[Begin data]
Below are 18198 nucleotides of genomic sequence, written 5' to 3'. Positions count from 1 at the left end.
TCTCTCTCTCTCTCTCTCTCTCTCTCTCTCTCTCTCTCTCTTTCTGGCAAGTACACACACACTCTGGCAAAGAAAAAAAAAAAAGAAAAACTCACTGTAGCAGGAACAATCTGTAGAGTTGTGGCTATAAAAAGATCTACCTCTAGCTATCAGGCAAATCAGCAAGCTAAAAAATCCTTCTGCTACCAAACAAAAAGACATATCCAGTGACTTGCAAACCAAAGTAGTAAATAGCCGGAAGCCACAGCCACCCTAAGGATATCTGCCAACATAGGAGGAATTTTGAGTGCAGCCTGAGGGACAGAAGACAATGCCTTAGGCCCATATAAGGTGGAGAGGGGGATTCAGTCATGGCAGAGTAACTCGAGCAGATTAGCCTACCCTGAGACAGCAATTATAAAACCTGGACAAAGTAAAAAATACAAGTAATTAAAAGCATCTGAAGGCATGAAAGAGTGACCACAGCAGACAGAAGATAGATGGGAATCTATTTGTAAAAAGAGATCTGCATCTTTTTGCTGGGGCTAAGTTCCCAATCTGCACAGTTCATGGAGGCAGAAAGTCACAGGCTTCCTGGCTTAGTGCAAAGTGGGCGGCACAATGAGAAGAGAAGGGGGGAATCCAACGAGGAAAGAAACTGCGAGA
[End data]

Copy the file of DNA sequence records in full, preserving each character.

Below are 18198 nucleotides of genomic sequence, written 5' to 3'. Positions count from 1 at the left end.
TCTCTCTCTCTCTCTCTCTCTCTCTCTCTCTCTCTCTCTCTTTCTGGCAAGTACACACACACTCTGGCAAAGAAAAAAAAAAAAGAAAAACTCACTGTAGCAGGAACAATCTGTAGAGTTGTGGCTATAAAAAGATCTACCTCTAGCTATCAGGCAAATCAGCAAGCTAAAAAATCCTTCTGCTACCAAACAAAAAGACATATCCAGTGACTTGCAAACCAAAGTAGTAAATAGCCGGAAGCCACAGCCACCCTAAGGATATCTGCCAACATAGGAGGAATTTTGAGTGCAGCCTGAGGGACAGAAGACAATGCCTTAGGCCCATATAAGGTGGAGAGGGGGATTCAGTCATGGCAGAGTAACTCGAGCAGATTAGCCTACCCTGAGACAGCAATTATAAAACCTGGACAAAGTAAAAAATACAAGTAATTAAAAGCATCTGAAGGCATGAAAGAGTGACCACAGCAGACAGAAGATAGATGGGAATCTATTTGTAAAAAGAGATCTGCATCTTTTTGCTGGGGCTAAGTTCCCAATCTGCACAGTTCATGGAGGCAGAAAGTCACAGGCTTCCTGGCTTAGTGCAAAGTGGGCGGCACAATGAGAAGAGAAGGGGGGAATCCAACGAGGAAAGAAACTGCGAGA